“And even in southern Alberta where it is much drier, we find it pretty extensively down here as well,” said Chatterton.
Ditto up north.
“It’s been pretty widespread north of (Highway) 16,” said Jerome Isaac, who farms at Crooked Creek east of Grande Prairie. “In northern Alberta, it’s been pretty wet the last few years. A lot of pea growers started seeing some really devastating losses due to these root rots — aphanomyces being the dominant one that spread really rapidly.”
Isaac has seen yields cut in half, although he doesn’t know how much of that was because of root rot caused by aphanomyces and how much was because of wet conditions. But he has seen how quickly spores can infect a field.
“The disease can really propagate and move a lot faster in the soil when it’s wet,” he said. “We’ve seen it spread really quickly across our acres. The biggest thing we’ve started watching a lot more closely is our rotation and the amount of years between crops.”
Isaac has started growing fababeans, which are more tolerant to wet conditions and have a greater resistance against soil-borne diseases.
He’s also seen first hand the benefit of longer rotations after amalgamating two fields. The part of the field that was in a three-year rotation for peas had much lower pea yields than the part that had been in a four-year pea rotation.
“You’re not necessarily going to get the same effect across the board,” he added. “I know some farmers who have still had good crops on three- and four-year rotations. Other people have been devastated on a five-year rotation.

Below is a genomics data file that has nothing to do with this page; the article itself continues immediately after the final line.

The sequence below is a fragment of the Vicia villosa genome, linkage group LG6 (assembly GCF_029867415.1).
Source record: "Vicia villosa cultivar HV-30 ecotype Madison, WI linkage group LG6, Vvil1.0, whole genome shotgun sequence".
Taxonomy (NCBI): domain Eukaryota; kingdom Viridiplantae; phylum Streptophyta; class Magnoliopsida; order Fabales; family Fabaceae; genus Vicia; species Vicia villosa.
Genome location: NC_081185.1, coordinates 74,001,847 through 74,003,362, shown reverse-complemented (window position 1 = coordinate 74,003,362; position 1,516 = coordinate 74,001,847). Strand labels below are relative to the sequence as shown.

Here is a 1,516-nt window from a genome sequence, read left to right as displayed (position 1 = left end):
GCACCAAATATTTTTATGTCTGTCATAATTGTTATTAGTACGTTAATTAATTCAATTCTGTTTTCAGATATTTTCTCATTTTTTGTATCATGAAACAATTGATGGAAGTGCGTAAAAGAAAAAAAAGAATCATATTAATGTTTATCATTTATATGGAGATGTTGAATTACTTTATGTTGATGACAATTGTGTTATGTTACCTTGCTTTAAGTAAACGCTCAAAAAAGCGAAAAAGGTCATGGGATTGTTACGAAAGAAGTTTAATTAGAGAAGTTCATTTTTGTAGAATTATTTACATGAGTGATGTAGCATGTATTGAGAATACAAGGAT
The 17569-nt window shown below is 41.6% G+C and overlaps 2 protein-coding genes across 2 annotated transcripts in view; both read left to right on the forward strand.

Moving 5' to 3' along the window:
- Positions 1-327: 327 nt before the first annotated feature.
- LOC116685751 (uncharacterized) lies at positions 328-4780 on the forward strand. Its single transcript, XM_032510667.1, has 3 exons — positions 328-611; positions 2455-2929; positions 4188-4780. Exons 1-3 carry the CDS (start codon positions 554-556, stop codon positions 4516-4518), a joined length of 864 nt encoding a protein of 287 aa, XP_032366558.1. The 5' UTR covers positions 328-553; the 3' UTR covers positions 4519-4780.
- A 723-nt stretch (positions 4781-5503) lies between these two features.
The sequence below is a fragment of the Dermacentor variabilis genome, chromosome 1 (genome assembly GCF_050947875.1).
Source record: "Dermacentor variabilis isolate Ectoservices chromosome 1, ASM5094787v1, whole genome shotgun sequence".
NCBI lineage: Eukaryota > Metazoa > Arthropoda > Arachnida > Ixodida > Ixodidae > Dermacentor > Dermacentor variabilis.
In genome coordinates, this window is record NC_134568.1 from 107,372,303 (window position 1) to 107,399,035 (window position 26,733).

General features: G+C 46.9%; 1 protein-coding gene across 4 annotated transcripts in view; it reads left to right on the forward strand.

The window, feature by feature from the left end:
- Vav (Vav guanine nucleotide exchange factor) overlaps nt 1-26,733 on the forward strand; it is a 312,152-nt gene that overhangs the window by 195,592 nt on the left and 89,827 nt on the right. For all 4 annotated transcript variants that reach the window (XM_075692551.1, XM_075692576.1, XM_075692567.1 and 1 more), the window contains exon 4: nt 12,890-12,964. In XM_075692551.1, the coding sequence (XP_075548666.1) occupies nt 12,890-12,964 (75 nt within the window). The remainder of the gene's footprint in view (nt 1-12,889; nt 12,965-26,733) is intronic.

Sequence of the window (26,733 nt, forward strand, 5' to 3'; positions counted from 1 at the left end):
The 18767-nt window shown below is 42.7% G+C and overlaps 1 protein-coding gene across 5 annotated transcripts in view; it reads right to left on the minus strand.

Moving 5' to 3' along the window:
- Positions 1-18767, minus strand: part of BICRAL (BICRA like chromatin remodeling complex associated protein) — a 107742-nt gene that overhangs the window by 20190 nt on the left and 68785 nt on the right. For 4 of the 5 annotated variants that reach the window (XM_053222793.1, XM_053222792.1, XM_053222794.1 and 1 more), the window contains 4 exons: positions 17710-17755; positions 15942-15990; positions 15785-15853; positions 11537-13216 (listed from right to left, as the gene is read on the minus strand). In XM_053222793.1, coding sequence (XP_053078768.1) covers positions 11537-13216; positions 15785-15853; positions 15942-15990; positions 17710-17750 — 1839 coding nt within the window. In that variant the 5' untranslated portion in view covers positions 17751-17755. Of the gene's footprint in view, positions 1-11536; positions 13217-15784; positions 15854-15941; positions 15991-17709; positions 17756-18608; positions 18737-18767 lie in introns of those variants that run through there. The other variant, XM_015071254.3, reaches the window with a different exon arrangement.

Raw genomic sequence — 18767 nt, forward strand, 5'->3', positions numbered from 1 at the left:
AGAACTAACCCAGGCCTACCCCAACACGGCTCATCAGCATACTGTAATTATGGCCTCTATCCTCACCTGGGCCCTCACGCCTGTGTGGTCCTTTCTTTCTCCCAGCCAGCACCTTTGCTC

“It’s a hard one to calculate but the length in the rotation sure does seem to help get the disease pressure to lessen.”
Müller noted that he hasn’t seen evidence of aphanomyces on his irrigated land — something he attributes to the fact he has more cropping options for irrigated acres and so hasn’t grown peas as often.
“The rotation on irrigation is not that bad as the dryland. It’s such a dry area that we are kind of limited on what we can grow,” he said.
He is now growing wheat, lentils and mustard in the rotation to mix it up. Lentils are susceptible to aphanomyces, but they don’t seem to get it as badly as peas do.
“On a wet year, you see a bit of it in the area,” said Müller. “You can point out the areas where the root rot is. The prices are still good to grow lentils (so) the incentive is still there to grow it. Everyone still wants to grow it.”
Isaac had been using a rotation of peas, wheat and canola, but has now moved to targeting five years between pea crops.
“I would get an agronomist’s opinion of what that should be. We’re experimenting,” he said.
Both Müller and Isaac are directors with Alberta Pulse Growers and both are strong supporters of funding more research into the pathogen.
A lot has been learned since aphanomyces was first positively confirmed in Alberta in 2013, said Chatterton, but there are a lot of questions that need answering.
And given the widespread hope that pulses will join cereals and canola as pillars of Prairie agriculture, it’s important to find more ways to prevent and manage the pathogen, she said.
“Pulses are such an important part of our crop diversity and sustainable agriculture on the Prairies,” she said. “We don’t want to see pulse acreage start to decrease, especially since the goal of the pulse industry is to have 25 per cent of acreage cropped as pulses.”